Anyway, it was kinda interesting that this kid seemed so interested in what I might have to say. How come when I was 16, no 16-year-old boy ever paid that much attention to me? But now that I'm old enough to be the mom of a 16-year-old boy? Different story.

Speaking of moms, this kid's mom was actually on the van with us. She was seated right behind us and made sure he didn't starve to death on the way up to the mountain, passing muffins and other sustenance over the seat at regular intervals. Surely it's a bit unusual for a 16-year-old boy to elect to hang out with his mom for a whole day? I know for a fact that nothing (not even a 10-pound bag of weed) could have persuaded my brother at age 16 to spend the day with our mom. Anyway, this 16-year-old boy was very nice to his mom, I noticed. From what I could tell, the last couple of miles of the snowshoe trip were pretty much a death march for her, but he hung back and stayed close to her, which I thought was very sweet (and very mature) of him.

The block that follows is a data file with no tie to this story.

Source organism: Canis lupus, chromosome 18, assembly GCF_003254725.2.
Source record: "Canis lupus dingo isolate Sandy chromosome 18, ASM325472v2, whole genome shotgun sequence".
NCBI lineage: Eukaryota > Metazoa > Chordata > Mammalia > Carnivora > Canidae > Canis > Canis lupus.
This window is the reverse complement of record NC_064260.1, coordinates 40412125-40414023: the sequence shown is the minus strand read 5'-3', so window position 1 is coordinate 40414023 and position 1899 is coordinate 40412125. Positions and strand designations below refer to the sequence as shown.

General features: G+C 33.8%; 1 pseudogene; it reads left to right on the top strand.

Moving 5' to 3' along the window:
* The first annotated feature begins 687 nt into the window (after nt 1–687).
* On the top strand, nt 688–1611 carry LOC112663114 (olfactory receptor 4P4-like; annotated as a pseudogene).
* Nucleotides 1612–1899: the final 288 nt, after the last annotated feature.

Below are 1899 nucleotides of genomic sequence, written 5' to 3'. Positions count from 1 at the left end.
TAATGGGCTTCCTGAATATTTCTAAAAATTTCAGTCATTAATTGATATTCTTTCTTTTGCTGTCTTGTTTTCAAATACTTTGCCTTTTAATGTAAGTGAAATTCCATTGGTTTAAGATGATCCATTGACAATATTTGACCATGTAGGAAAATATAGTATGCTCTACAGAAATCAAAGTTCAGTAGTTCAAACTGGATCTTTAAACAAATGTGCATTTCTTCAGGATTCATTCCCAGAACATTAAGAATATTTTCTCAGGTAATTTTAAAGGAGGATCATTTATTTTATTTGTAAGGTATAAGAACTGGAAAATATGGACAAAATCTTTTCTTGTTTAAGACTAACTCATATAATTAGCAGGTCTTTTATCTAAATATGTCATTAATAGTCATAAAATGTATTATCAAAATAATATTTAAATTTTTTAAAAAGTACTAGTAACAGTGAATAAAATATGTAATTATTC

On the way back home, most people in the van conked out, but, being on that manic snowshoeing high (mentioned above), I remained extremely chipper and ready to answer more questions. Mr. 16 was prepared with scads more questions. He wanted to know if I'd ever seen any wolves in Oregon. I said that I didn't think there were any populations of wolves in Oregon. (Now I'm suddenly an expert on Oregon wildlife? He's the one who's lived in Oregon his whole life, not me.). Then he said, "Let me change the animal then. What about elk?"

I can't remember exactly how I answered that, but I know that he found it kinda interesting.